HELSINKI Citroen's world champion Sebastien Loeb won Rally Finland for the second time in his career on Saturday to forge further ahead in the overall standings.
The French seven times world champion, who also won in Finland in 2008, was the first non-Nordic driver to win the rally twice.
Loeb beat Ford's Finnish driver Jari-Matti Latvala by 8.1 seconds with Citroen's other French driver, Sebastien Ogier, in third place ahead of Ford's Mikko Hirvonen.
Loeb (171) is now 27 points clear of Hirvonen (144) after eight rounds with five remaining.
"I'm really happy with my performance because I've cleaned the road for three days but won," Loeb told the wrc.com website after his 66th win of his world championship career. "It was the perfect rally."
Hirvonen, who lost more than two minutes on the first day when he hit a tree, won eight of the day's 11 stages and took an additional three points by taking the final Lajaavuori 'Power Stage'.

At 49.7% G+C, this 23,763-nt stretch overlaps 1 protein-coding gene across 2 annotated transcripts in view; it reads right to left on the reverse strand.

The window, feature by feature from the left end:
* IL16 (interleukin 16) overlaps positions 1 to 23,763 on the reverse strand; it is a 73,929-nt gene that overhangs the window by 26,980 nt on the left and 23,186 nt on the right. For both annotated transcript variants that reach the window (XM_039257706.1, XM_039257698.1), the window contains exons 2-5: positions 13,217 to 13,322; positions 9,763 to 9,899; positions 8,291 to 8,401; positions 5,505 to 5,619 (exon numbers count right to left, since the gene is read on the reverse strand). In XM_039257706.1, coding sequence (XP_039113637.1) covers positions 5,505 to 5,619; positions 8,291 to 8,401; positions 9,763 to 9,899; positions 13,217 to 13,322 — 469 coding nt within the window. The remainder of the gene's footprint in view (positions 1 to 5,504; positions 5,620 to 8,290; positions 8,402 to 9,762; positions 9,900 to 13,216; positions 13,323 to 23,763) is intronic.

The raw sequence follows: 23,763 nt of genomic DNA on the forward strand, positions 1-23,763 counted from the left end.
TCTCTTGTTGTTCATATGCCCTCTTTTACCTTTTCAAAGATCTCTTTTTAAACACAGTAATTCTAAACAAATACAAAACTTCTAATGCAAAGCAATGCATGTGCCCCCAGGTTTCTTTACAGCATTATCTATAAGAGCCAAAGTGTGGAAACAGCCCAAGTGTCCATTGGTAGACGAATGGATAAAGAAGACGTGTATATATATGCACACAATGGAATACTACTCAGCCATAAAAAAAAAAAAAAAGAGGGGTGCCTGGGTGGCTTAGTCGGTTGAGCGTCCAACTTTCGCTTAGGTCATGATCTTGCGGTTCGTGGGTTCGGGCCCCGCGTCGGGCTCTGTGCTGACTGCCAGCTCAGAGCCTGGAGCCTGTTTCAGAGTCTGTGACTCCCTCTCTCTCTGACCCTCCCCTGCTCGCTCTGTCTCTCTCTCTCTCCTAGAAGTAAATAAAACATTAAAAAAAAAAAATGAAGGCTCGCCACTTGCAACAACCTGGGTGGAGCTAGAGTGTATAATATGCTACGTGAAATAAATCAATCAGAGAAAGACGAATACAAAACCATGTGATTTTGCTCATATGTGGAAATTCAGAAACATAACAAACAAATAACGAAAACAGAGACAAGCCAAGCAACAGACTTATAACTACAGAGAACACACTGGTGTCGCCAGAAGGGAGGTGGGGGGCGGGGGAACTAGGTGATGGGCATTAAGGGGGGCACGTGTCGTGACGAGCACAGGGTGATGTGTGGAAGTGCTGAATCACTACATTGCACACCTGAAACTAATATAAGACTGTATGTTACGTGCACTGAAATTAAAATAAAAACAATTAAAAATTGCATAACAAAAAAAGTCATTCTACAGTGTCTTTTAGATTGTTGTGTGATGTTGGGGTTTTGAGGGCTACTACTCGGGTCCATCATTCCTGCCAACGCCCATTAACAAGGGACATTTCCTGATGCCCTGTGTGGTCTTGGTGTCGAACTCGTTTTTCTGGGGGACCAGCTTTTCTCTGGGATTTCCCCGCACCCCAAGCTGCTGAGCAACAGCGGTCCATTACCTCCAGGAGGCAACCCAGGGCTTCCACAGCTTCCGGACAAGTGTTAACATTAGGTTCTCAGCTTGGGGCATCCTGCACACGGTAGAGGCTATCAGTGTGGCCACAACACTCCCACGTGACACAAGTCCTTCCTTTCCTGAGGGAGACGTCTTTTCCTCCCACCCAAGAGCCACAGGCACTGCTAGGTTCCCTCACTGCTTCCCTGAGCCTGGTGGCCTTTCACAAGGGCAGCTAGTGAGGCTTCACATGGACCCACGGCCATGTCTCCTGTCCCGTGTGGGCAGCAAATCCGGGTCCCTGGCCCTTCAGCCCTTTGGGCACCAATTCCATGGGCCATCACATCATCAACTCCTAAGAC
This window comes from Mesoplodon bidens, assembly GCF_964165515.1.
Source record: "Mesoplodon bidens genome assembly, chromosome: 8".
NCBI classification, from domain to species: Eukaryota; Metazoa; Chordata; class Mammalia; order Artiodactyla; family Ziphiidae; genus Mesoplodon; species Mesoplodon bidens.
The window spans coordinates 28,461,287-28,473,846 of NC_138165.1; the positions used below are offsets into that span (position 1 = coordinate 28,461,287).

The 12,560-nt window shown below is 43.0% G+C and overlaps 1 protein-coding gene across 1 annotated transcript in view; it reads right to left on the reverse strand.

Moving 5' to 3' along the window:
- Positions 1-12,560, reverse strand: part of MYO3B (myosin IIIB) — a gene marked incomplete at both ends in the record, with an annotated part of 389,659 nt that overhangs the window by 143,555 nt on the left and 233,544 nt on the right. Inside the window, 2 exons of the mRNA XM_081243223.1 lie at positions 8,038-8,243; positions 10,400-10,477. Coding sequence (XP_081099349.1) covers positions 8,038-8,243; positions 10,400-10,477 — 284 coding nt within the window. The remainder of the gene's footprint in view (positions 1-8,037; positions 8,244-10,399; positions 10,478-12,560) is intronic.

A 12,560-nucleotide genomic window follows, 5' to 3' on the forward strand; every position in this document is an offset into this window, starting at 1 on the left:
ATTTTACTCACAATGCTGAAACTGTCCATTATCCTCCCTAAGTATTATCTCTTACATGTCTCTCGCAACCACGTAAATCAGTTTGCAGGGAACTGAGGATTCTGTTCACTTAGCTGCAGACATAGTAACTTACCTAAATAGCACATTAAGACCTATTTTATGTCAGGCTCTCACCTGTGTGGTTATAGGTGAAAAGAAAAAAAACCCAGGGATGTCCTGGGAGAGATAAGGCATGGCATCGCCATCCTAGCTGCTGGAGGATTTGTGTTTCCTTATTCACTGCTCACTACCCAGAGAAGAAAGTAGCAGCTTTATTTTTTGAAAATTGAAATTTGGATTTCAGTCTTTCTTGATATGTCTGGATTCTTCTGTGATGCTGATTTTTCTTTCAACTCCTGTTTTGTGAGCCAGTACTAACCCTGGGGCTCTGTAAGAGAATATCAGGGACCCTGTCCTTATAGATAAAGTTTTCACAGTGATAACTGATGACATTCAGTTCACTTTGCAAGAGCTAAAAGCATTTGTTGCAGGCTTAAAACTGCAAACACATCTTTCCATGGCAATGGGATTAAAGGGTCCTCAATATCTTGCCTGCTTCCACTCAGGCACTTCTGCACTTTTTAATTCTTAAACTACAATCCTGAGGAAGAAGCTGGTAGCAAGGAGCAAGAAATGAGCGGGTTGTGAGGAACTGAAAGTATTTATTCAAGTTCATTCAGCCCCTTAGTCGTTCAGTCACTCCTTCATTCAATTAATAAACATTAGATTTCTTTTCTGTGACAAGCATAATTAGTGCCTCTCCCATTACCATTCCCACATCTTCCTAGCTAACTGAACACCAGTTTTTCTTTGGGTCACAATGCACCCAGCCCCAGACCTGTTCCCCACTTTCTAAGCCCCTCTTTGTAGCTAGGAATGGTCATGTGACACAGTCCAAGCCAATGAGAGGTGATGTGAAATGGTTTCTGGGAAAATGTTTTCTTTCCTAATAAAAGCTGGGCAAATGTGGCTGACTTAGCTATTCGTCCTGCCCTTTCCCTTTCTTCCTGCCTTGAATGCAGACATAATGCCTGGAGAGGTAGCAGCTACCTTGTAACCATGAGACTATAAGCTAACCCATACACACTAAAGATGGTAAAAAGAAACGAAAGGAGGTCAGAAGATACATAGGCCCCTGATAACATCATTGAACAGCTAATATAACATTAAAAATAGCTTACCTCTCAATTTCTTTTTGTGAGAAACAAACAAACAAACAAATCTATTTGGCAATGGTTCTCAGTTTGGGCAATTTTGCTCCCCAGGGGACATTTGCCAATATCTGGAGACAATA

Loeb had started the final day as the first driver on the road, usually a handicap.
However damp conditions allowed him to keep his advantage, while Latvala moved up to second place ahead of Ogier after the Frenchman suffered a puncture.
"I just woke up a little too late for the rally," said Latvala, last year's winner.
"The humidity was so high last night that all the roads were damp. The moisture bound together the loose gravel and the cars ahead didn't have to sweep the dirt off the surface as we expected.
"I was closing on the lead all the time but I ran out of kilometres. Just two more stages would have been enough," added the Finn.
Both Minis retired with overheating problems caused by sand and dust in the cars' radiators.
(Reporting by Alan Baldwin, editing by Justin Palmer and John Mehaffey; For Reuters sports blog Left Field go to: blogs.reuters.com/sport)
Trending On Reuters
Former FIFA secretary general Jerome Valcke became the latest high-profile football official to be kicked out of the sport when he was banned for 12 years on Friday after causing "considerable financial damage" to its scandal-plagued governing body. Full Article